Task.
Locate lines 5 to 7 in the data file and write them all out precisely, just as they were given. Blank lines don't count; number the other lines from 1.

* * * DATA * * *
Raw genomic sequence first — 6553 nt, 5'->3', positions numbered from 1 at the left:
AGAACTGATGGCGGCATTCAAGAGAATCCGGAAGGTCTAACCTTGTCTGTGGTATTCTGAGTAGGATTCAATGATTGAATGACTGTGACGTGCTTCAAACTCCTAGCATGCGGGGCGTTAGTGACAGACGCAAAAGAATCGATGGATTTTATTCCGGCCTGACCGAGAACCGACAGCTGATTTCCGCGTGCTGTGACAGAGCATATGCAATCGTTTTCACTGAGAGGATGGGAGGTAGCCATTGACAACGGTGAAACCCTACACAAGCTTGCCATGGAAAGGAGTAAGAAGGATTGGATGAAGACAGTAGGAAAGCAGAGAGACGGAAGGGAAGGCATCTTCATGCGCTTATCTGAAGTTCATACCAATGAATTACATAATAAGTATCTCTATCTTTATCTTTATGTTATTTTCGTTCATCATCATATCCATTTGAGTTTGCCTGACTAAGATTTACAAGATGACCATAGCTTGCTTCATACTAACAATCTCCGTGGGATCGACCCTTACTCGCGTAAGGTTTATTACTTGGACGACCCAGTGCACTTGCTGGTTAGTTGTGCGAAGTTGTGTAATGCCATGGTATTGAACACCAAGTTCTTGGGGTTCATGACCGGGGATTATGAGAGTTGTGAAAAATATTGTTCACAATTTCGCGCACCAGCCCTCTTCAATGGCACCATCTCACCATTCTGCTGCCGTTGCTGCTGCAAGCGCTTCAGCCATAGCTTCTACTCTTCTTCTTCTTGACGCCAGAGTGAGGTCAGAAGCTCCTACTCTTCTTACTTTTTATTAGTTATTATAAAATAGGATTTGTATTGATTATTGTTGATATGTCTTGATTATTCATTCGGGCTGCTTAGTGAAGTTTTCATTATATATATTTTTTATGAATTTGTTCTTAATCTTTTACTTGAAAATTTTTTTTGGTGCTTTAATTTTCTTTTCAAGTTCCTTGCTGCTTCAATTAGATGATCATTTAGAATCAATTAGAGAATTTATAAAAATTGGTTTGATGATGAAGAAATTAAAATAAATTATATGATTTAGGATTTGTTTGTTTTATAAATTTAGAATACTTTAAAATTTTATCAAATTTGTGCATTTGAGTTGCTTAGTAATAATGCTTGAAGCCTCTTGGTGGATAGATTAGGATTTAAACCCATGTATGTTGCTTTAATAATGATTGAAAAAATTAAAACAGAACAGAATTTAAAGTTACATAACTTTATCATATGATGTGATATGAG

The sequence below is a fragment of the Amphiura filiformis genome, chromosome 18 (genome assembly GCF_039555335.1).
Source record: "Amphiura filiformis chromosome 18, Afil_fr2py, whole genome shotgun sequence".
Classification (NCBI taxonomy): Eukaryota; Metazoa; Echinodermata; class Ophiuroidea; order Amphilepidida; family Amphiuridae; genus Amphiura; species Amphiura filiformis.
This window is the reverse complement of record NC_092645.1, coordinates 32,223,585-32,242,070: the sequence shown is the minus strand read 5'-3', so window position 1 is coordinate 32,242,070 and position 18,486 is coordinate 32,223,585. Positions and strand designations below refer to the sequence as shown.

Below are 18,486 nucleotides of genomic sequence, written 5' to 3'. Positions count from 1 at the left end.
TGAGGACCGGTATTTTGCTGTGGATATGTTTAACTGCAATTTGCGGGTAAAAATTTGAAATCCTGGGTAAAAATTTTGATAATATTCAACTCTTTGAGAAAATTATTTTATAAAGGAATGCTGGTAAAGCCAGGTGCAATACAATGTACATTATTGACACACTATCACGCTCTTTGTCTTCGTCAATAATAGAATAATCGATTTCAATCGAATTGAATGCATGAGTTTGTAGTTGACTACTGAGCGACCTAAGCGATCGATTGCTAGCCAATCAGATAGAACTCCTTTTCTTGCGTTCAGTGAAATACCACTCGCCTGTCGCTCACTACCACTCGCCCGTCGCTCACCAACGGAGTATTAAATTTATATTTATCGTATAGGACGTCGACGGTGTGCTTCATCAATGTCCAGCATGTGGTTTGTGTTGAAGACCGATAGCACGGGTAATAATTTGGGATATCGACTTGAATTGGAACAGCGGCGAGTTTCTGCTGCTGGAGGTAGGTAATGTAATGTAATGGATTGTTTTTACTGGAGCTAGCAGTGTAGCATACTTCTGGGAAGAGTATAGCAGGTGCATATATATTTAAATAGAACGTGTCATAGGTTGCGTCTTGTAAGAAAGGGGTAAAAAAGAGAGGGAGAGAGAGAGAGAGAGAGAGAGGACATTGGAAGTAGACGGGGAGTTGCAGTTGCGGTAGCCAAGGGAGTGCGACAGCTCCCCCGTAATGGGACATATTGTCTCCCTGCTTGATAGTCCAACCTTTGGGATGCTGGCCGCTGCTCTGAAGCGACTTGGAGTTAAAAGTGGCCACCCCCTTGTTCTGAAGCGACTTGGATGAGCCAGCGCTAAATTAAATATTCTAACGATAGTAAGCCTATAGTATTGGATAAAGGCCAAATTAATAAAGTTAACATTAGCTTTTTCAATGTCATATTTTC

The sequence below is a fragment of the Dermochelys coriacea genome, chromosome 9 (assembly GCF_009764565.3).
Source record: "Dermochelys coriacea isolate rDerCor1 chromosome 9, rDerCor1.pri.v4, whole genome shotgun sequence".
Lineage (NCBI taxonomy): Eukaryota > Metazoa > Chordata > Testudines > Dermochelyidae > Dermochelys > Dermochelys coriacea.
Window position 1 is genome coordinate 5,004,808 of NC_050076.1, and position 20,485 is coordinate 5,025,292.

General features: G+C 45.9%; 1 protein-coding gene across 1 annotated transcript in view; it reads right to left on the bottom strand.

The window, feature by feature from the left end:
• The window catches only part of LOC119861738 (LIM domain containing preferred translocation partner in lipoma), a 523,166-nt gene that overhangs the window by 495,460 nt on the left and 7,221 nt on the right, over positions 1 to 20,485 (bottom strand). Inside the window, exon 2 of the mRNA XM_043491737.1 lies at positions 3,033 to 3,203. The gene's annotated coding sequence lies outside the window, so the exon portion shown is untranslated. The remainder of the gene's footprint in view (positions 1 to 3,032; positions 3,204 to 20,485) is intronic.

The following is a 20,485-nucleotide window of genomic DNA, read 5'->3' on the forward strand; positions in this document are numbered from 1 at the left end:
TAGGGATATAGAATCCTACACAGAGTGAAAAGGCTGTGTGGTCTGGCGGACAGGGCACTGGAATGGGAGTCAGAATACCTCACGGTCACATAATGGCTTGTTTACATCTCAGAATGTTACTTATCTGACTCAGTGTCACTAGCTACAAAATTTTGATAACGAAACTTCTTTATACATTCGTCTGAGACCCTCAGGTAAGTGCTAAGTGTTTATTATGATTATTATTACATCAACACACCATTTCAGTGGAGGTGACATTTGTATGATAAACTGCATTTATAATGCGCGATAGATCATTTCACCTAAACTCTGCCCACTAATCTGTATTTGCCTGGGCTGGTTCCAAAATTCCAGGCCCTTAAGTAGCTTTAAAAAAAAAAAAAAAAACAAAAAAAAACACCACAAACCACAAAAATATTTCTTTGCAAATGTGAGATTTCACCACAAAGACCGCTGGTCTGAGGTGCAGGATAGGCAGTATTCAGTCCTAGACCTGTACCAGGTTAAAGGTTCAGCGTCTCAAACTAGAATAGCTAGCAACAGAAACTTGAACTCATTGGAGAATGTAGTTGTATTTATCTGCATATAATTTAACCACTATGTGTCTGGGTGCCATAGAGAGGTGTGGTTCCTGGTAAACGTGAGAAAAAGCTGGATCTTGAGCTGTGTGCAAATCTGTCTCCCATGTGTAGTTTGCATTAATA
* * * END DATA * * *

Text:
Classification (NCBI taxonomy): Eukaryota; Metazoa; Echinodermata; class Ophiuroidea; order Amphilepidida; family Amphiuridae; genus Amphiura; species Amphiura filiformis.
This window is the reverse complement of record NC_092645.1, coordinates 32,223,585-32,242,070: the sequence shown is the minus strand read 5'-3', so window position 1 is coordinate 32,242,070 and position 18,486 is coordinate 32,223,585. Positions and strand designations below refer to the sequence as shown.

Below are 18,486 nucleotides of genomic sequence, written 5' to 3'. Positions count from 1 at the left end.